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7 ways to get the most from your miles

By , CardRatings contributor
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7 ways to get the most from your miles

Using an airline credit card can be fun, if you don't mind the bills. Every purchase can allow you to daydream about how to use the airline miles you're earning. A trip to Hawaii in the winter or flying the family to Disneyland sounds like fun…until you try to redeem those miles.

"It's harder than ever to book an awards seat," says Tim Winship, editor and publisher of FrequentFlier.com.

Airlines have cut capacity in recent years and are "running fuller than ever with paid passengers" and giving out fewer seats to their credit card reward members, Winship says.

But there are still some ways to get the most out of your airline credit card's reward miles. Here are a few:

1. Be a contrarian. Fly to Omaha, Cleveland, Boise or other such places in the winter with your free miles. "Don't expect to be able to use your free miles to Hawaii around Christmastime," Winship says. Washington, D.C. resident John Wetmore travels a lot for business, and says having flexible travel dates and traveling in shoulder season makes it easier to use fewer reward miles from his airline credit cards.

2. Book early. Since reward miles seats are limited, book a flight as soon as the airline opens up seats, sometimes as early as 330 days ahead, he says. That's assuming your airline releases a token number of seats. If the airlines knows in advance that paying passengers will fill up the flight, no reward seats may be made available, he says.

3. Book late. Booking within two weeks of departure may also yield a seat as airlines look to fill flights, Winship says. But beware of a "close in" rush fee that some airlines charge for reward miles customers who book so late, he warns. Amy Chen, editor at Frommers.com, says she was charged $75 by United Airlines when she booked a cross-country flight with her reward miles less than three weeks before a trip to visit her sick mother. "It was an expensive lesson for me," Chen says.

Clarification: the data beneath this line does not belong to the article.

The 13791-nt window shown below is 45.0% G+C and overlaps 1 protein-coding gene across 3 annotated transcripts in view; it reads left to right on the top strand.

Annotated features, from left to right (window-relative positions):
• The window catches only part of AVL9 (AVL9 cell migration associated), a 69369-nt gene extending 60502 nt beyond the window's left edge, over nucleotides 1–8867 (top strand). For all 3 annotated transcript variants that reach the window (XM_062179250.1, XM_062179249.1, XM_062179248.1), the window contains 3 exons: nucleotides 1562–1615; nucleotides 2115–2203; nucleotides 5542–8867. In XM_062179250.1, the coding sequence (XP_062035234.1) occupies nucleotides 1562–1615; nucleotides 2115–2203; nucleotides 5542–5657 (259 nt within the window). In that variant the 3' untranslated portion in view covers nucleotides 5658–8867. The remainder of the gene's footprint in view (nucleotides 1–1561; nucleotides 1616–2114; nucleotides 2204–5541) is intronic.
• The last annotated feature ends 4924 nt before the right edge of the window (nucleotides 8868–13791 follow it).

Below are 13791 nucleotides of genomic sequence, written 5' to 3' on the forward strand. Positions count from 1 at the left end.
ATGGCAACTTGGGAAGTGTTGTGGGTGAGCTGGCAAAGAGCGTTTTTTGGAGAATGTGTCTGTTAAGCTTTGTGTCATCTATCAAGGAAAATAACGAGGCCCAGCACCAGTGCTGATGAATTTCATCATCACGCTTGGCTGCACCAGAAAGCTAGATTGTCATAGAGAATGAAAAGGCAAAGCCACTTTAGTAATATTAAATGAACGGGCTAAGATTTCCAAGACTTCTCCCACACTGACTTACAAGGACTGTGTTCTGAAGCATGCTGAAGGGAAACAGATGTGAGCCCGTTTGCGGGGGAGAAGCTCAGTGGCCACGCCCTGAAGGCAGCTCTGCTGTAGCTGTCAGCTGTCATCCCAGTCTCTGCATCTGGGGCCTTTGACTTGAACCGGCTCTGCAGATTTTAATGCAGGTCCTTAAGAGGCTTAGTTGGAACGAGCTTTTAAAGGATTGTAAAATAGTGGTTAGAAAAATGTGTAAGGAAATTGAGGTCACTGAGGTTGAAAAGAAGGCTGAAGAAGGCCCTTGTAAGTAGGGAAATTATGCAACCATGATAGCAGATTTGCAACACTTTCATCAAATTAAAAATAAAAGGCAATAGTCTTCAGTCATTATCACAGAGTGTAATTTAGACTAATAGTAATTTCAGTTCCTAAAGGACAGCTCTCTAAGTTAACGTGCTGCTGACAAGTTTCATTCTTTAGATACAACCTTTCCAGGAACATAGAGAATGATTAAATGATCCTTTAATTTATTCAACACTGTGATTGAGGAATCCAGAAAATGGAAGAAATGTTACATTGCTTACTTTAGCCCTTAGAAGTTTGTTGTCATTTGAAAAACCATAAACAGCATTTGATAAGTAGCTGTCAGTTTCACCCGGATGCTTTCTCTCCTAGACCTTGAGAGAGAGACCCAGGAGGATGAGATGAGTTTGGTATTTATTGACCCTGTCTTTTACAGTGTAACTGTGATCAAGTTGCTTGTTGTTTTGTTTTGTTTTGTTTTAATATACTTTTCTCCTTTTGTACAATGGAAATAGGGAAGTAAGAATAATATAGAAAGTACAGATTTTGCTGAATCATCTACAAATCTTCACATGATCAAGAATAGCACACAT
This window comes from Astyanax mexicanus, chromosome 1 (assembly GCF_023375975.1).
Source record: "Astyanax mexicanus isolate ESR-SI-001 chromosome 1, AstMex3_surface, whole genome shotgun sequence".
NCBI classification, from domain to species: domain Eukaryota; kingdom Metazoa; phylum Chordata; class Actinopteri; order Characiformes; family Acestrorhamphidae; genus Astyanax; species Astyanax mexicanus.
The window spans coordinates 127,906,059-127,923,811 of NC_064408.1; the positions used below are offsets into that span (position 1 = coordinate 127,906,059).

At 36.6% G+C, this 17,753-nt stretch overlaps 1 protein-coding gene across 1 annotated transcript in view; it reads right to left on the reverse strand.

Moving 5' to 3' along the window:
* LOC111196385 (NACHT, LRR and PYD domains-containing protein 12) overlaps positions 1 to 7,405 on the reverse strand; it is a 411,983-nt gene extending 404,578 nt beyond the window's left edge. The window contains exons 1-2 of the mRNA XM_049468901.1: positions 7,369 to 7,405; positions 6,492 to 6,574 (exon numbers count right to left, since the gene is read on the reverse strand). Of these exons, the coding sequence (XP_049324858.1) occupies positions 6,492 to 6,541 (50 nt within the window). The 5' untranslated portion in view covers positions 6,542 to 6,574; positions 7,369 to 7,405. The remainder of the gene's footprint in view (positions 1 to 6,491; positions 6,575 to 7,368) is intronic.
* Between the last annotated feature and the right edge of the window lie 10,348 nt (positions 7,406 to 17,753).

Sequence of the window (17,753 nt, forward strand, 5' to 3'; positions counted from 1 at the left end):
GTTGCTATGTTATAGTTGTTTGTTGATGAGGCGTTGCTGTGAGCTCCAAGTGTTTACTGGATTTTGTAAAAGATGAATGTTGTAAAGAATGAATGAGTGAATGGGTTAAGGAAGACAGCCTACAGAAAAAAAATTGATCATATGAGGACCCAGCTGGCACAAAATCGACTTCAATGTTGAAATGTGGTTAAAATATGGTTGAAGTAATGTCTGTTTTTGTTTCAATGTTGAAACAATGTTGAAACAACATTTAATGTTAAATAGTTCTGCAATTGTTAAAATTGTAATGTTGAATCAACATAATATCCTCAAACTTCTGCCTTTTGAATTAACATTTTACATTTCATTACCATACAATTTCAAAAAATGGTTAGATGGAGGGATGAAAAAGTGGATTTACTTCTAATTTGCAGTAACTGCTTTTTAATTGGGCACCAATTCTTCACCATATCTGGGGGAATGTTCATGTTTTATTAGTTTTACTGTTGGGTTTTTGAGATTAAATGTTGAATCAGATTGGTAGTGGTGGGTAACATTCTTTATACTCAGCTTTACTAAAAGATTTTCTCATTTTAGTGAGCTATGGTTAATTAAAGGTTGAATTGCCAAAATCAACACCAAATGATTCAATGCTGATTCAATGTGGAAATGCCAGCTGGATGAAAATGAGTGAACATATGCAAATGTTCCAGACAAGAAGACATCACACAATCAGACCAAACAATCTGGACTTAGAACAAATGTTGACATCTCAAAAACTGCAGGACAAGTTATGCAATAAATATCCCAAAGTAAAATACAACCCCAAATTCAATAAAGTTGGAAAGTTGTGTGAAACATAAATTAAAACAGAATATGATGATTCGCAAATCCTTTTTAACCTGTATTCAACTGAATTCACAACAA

4. Call the airline reservation desk. If figuring out how to convert your airline credit card miles into an actual flight is too confusing or you can't find a seat online, call the reservation desk and pay the $25 fee for the call, Winship recommends. It can be money well spent. "A reservation agent is going to have a much better chance of successfully booking a rewards seat than you are yourself," he says.

5. Redeem double miles for an unrestricted ticket. Using twice as many miles as you planned sounds like losing out on valuable flights, but since most award seats have restrictions such as not allowing route changes without a fee, redeeming more miles for an unrestricted ticket can make last-minute changes easier, Winship says. Chen, for example, paid $75 to change her flight from a layover to a nonstop one.

6. Upgrade to first class. For long flights, using reward miles to upgrade to a better seat with more legroom is a better deal than paying cash for the upgrade, Winship says. The real value of a business or first-class seat isn't the market price of that seat, and reward miles should be used instead if possible, he says.

7. Redeem points for cash. If your airline credit card gives you points or cash for purchases, it's a better deal than getting reward miles that are more difficult to redeem for flights, says Peter Greenberg, travel editor for CBS News.

Airlines are trying all kinds of ways to get reward miles customers to use their miles for anything but a flight -- magazine subscriptions, boxes of chocolate -- so if they're going to make it difficult, you should skip the hassle of redeeming miles and instead use airline points or cash to more easily book a flight, Greenberg says.

It's also a way to get more airline miles out of your purchases because the reward miles are usually given at lower values, he says. It's one way to get around the headache of finding full flights when booking with reward miles, he says.

"If they're (airlines) flying full there's no incentive to replace a paying ticket with a person with airline mileage," Greenberg says.

 

 

 

 

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